The Cat Flap is a mainly poetry blog written by Peter Sirr.
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The Monster's Breast: Journeying Through Dublin
One by one they dissolve. Calatrava’s Samuel Beckett is tugged back to Rotterdam; off go the O’Casey, the Talbot Memorial, the Loopline, Butt Bridge, O’Connell Bridge, The Ha’penny Bridge, the Millennium Bridge, Grattan Bridge, O’Donovan Rossa Bridge, Fr Mathew Bridge, the first of them all, great bridge, bridge of the Osmen, Dublin bridge; then Mellows Bridge, the slippery James Joyce Bridge, not to be crossed on a wet day, also by Calatrava, through whose steel wings you can see the house of ‘The Dead’, 15 Usher’s Island; the blue bridge that came from St Helen’s Foundry in Lancashire, Frank Sherwin Bridge, Heuston Bridge and so on down past Chapelizod to Lucan Bridge. The quay walls have melted away, the reclaimed land to the east has emptied itself back, and the river, the Ruirthech, ro-ritheach, the strong-running, flexes its muscles and rushes eastward to the nearer sea. And now that the bridges are gone, there is the serious problem of getting across. Read More on Graph Magazine's site
John Riley’s early death — he was murdered by two muggers at the age of forty-one — combined with a history of publication by small presses and a talent that doesn’t lend itself to easy categorisation have tended to keep his work on the margins, admired by the few but generally unknown. This is a pity, because Riley was one of the finest poets of his generation. In his lifetime he published three collections, Ancient and Modern with Grosseteste Press, which he founded with Tim Longville in 1966, What Reason Was, and That is Today, published by Pig Press in 1978, the year of his death. The now out of print Collected Works (Grosseteste Press) came out in 1980. Carcanet published his Selected Poems, edited by Michael Grant, in 1995.
I had always been impressed by the few poems I came across in anthologies like A Various Art, edited by Andrew Crozier and Tim Longville. The impression I had of an extraordinarily gifted poet was borne out by the Selected Poems. I first came across this in …
Back after a long absence with three versions of a poem from the Chinese, for our edification, followed by a moral quandary.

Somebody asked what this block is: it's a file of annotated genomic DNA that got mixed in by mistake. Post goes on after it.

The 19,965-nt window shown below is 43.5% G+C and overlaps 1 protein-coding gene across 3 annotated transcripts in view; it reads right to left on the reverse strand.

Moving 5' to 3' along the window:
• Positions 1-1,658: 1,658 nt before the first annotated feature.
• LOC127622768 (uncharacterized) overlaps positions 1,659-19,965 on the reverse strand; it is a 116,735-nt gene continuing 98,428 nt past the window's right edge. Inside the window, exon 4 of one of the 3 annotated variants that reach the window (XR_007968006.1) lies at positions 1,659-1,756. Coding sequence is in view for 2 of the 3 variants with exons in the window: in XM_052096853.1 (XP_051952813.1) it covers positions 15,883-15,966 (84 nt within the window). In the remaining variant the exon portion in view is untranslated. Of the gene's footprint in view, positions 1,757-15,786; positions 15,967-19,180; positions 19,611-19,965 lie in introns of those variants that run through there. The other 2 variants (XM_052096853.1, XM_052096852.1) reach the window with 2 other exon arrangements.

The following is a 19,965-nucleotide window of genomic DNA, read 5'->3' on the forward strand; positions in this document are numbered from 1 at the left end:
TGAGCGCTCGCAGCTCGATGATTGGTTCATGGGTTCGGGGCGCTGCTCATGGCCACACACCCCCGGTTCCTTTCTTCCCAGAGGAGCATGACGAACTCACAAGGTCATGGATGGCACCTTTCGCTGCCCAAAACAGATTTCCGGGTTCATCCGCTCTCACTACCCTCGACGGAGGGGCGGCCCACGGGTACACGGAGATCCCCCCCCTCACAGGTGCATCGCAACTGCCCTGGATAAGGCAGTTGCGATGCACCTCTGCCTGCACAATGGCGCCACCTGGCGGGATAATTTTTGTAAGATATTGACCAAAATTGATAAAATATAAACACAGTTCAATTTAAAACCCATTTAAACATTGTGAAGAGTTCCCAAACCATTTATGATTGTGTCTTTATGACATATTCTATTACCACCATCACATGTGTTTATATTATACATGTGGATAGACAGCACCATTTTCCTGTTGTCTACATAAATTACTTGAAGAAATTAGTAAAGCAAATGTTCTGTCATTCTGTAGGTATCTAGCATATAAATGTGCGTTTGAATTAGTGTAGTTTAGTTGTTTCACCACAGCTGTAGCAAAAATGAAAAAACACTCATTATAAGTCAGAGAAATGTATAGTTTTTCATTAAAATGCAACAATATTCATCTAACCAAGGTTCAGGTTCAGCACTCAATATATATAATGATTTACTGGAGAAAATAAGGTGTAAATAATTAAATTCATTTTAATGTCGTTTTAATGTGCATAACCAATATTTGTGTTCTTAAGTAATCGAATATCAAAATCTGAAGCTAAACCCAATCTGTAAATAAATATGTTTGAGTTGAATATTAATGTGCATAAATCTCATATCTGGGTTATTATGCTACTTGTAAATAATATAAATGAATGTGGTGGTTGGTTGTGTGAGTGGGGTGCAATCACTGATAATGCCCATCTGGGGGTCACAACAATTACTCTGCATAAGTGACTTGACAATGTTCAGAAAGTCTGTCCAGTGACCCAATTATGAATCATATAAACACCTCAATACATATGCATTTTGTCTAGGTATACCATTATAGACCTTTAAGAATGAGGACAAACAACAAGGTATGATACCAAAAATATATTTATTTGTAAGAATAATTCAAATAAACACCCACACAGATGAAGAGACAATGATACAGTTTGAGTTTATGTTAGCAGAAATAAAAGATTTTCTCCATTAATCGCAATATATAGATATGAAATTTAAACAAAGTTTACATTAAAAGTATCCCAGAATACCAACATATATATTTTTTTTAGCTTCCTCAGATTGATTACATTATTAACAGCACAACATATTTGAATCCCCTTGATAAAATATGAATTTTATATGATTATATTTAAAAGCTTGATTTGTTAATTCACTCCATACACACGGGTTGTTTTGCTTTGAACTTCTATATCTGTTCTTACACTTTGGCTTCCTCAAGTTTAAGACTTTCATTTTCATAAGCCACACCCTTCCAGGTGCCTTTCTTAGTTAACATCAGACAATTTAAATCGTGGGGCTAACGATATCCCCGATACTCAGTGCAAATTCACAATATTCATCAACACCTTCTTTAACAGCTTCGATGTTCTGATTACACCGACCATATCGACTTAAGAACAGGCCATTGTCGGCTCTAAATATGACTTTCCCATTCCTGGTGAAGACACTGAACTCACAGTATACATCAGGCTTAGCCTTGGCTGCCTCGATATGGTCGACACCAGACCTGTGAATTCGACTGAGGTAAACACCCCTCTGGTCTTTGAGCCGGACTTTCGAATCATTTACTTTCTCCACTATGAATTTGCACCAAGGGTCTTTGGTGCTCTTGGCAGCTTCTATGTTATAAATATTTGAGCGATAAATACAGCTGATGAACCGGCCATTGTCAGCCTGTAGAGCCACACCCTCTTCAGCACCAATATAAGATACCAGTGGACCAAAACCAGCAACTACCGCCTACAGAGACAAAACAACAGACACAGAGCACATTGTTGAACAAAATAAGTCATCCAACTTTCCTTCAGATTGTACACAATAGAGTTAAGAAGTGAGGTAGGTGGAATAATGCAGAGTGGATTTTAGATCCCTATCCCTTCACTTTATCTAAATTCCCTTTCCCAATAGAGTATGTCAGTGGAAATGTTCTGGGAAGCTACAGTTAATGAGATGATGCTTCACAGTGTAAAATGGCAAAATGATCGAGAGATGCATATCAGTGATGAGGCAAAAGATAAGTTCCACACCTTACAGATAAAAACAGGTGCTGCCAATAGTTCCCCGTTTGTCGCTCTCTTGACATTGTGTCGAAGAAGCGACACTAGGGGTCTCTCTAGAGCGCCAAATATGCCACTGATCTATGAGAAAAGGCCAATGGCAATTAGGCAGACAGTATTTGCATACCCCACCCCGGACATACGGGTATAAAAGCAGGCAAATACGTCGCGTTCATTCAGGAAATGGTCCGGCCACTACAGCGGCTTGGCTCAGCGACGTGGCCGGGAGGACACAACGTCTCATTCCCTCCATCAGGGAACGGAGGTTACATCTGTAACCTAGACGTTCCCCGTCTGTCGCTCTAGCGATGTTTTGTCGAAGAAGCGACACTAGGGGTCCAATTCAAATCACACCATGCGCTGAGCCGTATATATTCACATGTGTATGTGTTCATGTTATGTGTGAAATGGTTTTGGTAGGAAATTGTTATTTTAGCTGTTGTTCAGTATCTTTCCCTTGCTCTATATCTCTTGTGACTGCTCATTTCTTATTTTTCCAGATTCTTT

The first is Ezra Pound’s.
The rustling of the silk is discontinued,
Dust drifts over the court-yard,
There is no sound of footfall, and the leaves
Scurry into heaps and lie still,
And she the rejoicer of the heart is beneath them:
A wet leaf that clings to the threshold.
Much has been written about Pound as a translator or mediator of Chinese poetry into English. He didn’t speak Chinese, so his versions don’t have scholarly pretensions. In the Cathay poems he relied on the notes that Ernest Fenollosa compiled in Tokyo, and was quite happy to use the Japanese designation Rihaku for the Chinese poet Li Po. Arthur Waley, whose own translations of Chinese poetry were hugely influential, objected to many of Pound’s versions, though it’s hard to see how his version of, say, ‘The River Merchant’s Wife: A Letter’ improves on Pound’s. Pound’s great gift as a p…
The Meaning of Simplicity
I hide behind simple things so you’ll find me;
if you don’t find me, you’ll find the things,
you’ll touch what my hand has touched
our hand-prints will merge.
The August moon glitters in the kitchen
like a tin-plated pot (it gets that way because of what I’m saying to you),
it lights up the empty house and the house’s kneeling silence–
always the silence remains kneeling.
Every word is a doorway
to a meeting, one often cancelled,
and that’s when a word is true: when it insists on the meeting.
(Translated by Edmund Keeley, published in The Greek Poets: From Homer to the Present, Norton, 2010)
Yannis Ritsos’ output as a poet was enormous. He published more than a hundred collections of poetry, and often wrote with great speed, sometimes producing three collections in a single year. Such protean fluency can interfere with the reception of a poet in his own culture, and it can also inhibit or distort the reception in translation. How do you choose? How much o…